I have a notebook for my to-do lists. And another for my collected thoughts. I keep these separate.
Because sometimes my collected thoughts become to-do items. And as much as I wish that were the case, it should not always be so.
Finish (client) design.
Drive to Texas.)
Oops. See? That last one shouldn't be there. Not right now, anyway.
Also, I've taken to writing down little feelings. Even if they're two sentences long. It keeps me from Tweeting everything, Facebooking everything, or looking to someone besides God for comfort or clarity.
So these days, I hand her my phone and she snaps photos. I check off to-do items, and scribble the spilling thoughts, and we make the days work. Some days are seamless, beautiful. Other days, I am stitching us together with tears, a few "I'm sorry I shouted" and some "Let's both take some quiet time." In the evening, I pull in her close to my heart and sing.
"Hold me like I'm a baby, mom."
She closes her eyes and curls her legs against me.
"It's not so easy these days, little love. But I'll try."
And then I remember the smell of my mother's Lutece perfume, and the creak of a rocking chair that sat next to the kerosene heater in the winter. Mom would wrap me in an afghan and sing, her alto voice resonating deep from her heart. I would listen, and sleep.
I'm back in my hometown this week, and I'm always caught off guard by how much this isn't home anymore. Sometimes that's what adulthood feels like. Perpetually longing for a home that doesn't exist anymore. Not here anyway. Maybe life on earth is meant to give us a hunger for heaven, so that by the time it comes to us, we are ready. I'd like to think that at least. Our desires are not insatiable.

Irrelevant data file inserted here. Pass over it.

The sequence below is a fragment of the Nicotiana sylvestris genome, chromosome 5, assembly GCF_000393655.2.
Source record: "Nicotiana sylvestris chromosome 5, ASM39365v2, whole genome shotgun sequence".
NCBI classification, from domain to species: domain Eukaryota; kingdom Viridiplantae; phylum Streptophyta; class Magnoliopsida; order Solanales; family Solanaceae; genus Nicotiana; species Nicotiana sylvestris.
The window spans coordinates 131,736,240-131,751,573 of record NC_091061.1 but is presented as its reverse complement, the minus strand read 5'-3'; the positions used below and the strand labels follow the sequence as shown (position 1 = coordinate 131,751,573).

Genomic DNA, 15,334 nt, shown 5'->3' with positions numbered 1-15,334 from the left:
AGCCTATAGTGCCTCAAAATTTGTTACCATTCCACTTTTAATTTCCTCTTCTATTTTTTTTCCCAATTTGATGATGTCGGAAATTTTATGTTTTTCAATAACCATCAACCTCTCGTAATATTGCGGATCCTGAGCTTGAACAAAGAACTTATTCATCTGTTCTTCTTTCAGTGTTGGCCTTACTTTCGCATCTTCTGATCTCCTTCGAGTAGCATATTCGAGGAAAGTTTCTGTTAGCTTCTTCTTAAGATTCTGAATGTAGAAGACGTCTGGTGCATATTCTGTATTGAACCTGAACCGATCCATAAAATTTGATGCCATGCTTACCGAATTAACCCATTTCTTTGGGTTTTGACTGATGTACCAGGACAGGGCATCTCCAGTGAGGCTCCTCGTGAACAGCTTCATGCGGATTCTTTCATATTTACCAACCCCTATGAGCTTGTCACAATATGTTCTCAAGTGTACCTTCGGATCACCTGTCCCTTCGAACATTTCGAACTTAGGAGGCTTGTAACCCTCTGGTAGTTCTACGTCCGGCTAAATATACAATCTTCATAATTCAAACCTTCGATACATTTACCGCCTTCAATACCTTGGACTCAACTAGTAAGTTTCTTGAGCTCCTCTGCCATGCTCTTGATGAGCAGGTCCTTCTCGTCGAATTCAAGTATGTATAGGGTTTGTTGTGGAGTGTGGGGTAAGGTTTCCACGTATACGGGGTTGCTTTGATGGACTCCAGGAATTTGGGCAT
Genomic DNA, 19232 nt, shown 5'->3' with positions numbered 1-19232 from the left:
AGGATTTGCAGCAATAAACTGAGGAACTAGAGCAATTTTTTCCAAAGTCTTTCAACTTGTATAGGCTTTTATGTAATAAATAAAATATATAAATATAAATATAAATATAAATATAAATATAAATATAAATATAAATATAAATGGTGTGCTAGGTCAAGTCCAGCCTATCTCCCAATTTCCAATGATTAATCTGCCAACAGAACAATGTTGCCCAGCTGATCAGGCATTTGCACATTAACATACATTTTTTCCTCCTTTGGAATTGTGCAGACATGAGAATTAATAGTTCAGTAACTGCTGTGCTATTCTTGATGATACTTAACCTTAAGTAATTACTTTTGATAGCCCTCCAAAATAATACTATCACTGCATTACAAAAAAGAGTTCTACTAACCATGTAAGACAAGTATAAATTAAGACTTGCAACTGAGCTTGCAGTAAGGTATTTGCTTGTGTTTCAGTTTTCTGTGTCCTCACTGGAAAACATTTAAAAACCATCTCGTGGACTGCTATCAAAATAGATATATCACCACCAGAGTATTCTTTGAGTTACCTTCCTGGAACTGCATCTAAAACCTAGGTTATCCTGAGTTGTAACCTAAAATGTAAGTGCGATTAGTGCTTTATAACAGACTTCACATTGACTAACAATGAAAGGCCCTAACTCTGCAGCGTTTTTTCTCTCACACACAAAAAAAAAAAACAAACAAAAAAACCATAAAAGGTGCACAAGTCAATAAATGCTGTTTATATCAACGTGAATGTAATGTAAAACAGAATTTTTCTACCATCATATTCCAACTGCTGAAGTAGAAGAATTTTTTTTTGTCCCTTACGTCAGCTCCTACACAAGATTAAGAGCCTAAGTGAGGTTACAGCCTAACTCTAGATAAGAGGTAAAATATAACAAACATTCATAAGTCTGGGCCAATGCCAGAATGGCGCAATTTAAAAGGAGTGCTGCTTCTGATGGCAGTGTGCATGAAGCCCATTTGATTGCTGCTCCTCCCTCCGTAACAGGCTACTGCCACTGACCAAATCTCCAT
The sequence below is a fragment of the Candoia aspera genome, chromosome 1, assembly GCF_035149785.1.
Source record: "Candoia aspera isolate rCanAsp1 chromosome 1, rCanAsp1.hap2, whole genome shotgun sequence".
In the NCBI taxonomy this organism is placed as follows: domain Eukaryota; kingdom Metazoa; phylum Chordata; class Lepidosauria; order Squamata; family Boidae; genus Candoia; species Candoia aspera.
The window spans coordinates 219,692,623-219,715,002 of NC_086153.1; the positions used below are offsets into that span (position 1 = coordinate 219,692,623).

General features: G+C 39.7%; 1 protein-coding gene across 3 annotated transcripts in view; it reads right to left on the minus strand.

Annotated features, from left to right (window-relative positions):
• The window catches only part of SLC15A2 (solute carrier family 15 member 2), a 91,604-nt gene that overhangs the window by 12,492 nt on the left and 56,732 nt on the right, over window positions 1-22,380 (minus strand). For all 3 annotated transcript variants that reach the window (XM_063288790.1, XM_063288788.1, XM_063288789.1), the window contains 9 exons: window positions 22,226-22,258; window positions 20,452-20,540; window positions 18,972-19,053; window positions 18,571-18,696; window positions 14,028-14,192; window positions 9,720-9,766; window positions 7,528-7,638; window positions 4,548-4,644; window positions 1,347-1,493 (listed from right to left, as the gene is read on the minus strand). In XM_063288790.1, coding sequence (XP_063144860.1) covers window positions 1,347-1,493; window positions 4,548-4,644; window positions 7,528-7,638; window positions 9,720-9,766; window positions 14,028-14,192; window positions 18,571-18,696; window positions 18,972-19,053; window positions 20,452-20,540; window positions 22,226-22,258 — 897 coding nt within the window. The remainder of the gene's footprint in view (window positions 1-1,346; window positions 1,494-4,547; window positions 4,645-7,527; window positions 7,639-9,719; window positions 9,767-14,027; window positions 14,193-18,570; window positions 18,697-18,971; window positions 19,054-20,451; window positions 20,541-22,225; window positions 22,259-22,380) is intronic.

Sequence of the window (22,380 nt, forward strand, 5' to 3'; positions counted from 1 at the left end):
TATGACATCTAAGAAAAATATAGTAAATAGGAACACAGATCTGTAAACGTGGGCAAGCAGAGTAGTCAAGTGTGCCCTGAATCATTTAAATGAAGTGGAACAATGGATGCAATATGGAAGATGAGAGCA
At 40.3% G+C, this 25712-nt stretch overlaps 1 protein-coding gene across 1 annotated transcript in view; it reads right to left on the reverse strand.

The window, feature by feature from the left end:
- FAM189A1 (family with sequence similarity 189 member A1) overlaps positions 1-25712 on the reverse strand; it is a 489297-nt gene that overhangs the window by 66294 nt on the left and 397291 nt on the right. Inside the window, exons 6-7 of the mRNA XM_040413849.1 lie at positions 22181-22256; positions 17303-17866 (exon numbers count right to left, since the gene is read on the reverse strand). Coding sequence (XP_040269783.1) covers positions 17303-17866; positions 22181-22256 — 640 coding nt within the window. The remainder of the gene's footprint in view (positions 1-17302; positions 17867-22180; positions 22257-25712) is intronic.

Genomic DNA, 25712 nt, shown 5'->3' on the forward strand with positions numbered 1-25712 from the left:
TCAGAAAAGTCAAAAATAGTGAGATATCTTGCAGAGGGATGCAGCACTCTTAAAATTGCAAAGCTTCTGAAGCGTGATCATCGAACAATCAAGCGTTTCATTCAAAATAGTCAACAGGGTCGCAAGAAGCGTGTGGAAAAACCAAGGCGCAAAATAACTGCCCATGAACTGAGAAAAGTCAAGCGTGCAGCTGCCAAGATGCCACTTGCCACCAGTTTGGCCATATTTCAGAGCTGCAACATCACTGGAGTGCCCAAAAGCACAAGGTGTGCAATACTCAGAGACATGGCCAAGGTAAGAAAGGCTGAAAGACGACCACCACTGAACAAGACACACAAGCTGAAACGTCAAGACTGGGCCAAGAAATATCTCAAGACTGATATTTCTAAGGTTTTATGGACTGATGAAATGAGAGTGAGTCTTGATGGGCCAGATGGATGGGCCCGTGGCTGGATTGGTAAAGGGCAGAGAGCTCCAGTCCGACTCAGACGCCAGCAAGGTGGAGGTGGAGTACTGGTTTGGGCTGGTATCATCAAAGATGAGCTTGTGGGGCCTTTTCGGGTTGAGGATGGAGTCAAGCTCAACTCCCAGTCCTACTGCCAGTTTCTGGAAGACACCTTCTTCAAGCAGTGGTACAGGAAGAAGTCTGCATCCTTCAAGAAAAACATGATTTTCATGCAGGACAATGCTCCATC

"Will you be ok when we sell the house?" my sister asks over dripping ice cream and 50s music. She and her husband and their beautiful eight are transitioning, changing and the house that this family has called home since sometime in the mid-70s will end up in someone else's hands. Someone else will make memories there, which is just weird for me. That's our house, I think to myself when I see its peaks in the trees.
But it's not even ours anymore. And when it's gone, the roots in this small town become less deep, and more removed. It's a strange thing, to go from rocking chair and pine trees, to being home and not feeling at home.
"Mom, sing the dream song again," Madeleine says, her legs still tucked under my arms. This may very well be the memory she'll have in 20 some odd years when she's rocking her own. I sing, she leans her head against my chest, and I know my alto voice is buzzing inside her ears. This is home, me and you, I think. Where our skin is close and our hearts sync up, and we hold each other on this spinning planet, singing about the dreams that our hearts make when we're fast asleep.
This weekend I want to go somewhere, but I'm not sure it will happen. So many limitations on this antsy, transient, wanderlusting heart. So many homes to go look for and find, and leave again. Instead, I watch the rain fall, wrap my sweater tighter, pour another cup of coffee, and rock with this spinning earth waiting for redemption.